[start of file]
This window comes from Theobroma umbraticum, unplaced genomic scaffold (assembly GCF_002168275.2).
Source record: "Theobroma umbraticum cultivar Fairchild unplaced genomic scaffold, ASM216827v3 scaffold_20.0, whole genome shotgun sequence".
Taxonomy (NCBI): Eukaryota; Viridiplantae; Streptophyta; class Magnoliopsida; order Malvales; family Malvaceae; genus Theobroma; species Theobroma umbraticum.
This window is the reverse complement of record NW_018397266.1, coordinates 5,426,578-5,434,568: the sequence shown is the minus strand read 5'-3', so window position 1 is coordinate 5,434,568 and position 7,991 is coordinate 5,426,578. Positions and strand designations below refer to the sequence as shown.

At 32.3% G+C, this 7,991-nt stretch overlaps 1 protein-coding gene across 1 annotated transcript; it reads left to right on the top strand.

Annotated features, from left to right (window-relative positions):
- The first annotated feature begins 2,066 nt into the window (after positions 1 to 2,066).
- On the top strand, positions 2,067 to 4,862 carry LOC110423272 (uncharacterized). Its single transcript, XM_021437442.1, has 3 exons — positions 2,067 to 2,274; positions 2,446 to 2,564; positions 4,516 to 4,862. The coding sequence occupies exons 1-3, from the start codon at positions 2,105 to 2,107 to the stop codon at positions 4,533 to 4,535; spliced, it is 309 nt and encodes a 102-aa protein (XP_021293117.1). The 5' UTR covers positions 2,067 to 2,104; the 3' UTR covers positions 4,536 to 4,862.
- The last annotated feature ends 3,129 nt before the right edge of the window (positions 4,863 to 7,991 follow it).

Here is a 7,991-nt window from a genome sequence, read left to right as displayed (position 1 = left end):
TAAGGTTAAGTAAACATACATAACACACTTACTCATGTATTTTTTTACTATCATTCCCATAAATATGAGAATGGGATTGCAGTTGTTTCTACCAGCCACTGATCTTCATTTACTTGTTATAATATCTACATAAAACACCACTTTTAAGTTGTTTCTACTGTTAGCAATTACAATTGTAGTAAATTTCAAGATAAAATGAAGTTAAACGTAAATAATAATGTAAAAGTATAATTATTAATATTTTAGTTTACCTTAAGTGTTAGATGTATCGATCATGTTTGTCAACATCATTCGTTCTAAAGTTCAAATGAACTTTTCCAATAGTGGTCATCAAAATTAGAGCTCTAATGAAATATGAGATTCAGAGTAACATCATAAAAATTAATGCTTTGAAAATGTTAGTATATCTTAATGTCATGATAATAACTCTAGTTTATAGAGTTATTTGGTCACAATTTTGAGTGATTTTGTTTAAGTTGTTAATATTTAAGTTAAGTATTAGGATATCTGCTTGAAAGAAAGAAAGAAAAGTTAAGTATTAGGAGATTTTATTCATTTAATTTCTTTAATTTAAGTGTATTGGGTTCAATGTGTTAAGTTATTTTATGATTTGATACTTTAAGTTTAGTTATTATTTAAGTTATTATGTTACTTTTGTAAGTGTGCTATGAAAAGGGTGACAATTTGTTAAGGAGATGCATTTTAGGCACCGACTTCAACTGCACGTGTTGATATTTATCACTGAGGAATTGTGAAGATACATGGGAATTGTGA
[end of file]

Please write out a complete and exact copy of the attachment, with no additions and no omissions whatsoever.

This window comes from Theobroma umbraticum, unplaced genomic scaffold (assembly GCF_002168275.2).
Source record: "Theobroma umbraticum cultivar Fairchild unplaced genomic scaffold, ASM216827v3 scaffold_20.0, whole genome shotgun sequence".
Taxonomy (NCBI): Eukaryota; Viridiplantae; Streptophyta; class Magnoliopsida; order Malvales; family Malvaceae; genus Theobroma; species Theobroma umbraticum.
This window is the reverse complement of record NW_018397266.1, coordinates 5,426,578-5,434,568: the sequence shown is the minus strand read 5'-3', so window position 1 is coordinate 5,434,568 and position 7,991 is coordinate 5,426,578. Positions and strand designations below refer to the sequence as shown.

At 32.3% G+C, this 7,991-nt stretch overlaps 1 protein-coding gene across 1 annotated transcript; it reads left to right on the top strand.

Annotated features, from left to right (window-relative positions):
- The first annotated feature begins 2,066 nt into the window (after positions 1 to 2,066).
- On the top strand, positions 2,067 to 4,862 carry LOC110423272 (uncharacterized). Its single transcript, XM_021437442.1, has 3 exons — positions 2,067 to 2,274; positions 2,446 to 2,564; positions 4,516 to 4,862. The coding sequence occupies exons 1-3, from the start codon at positions 2,105 to 2,107 to the stop codon at positions 4,533 to 4,535; spliced, it is 309 nt and encodes a 102-aa protein (XP_021293117.1). The 5' UTR covers positions 2,067 to 2,104; the 3' UTR covers positions 4,536 to 4,862.
- The last annotated feature ends 3,129 nt before the right edge of the window (positions 4,863 to 7,991 follow it).

Here is a 7,991-nt window from a genome sequence, read left to right as displayed (position 1 = left end):
TAAGGTTAAGTAAACATACATAACACACTTACTCATGTATTTTTTTACTATCATTCCCATAAATATGAGAATGGGATTGCAGTTGTTTCTACCAGCCACTGATCTTCATTTACTTGTTATAATATCTACATAAAACACCACTTTTAAGTTGTTTCTACTGTTAGCAATTACAATTGTAGTAAATTTCAAGATAAAATGAAGTTAAACGTAAATAATAATGTAAAAGTATAATTATTAATATTTTAGTTTACCTTAAGTGTTAGATGTATCGATCATGTTTGTCAACATCATTCGTTCTAAAGTTCAAATGAACTTTTCCAATAGTGGTCATCAAAATTAGAGCTCTAATGAAATATGAGATTCAGAGTAACATCATAAAAATTAATGCTTTGAAAATGTTAGTATATCTTAATGTCATGATAATAACTCTAGTTTATAGAGTTATTTGGTCACAATTTTGAGTGATTTTGTTTAAGTTGTTAATATTTAAGTTAAGTATTAGGATATCTGCTTGAAAGAAAGAAAGAAAAGTTAAGTATTAGGAGATTTTATTCATTTAATTTCTTTAATTTAAGTGTATTGGGTTCAATGTGTTAAGTTATTTTATGATTTGATACTTTAAGTTTAGTTATTATTTAAGTTATTATGTTACTTTTGTAAGTGTGCTATGAAAAGGGTGACAATTTGTTAAGGAGATGCATTTTAGGCACCGACTTCAACTGCACGTGTTGATATTTATCACTGAGGAATTGTGAAGATACATGGGAATTGTGA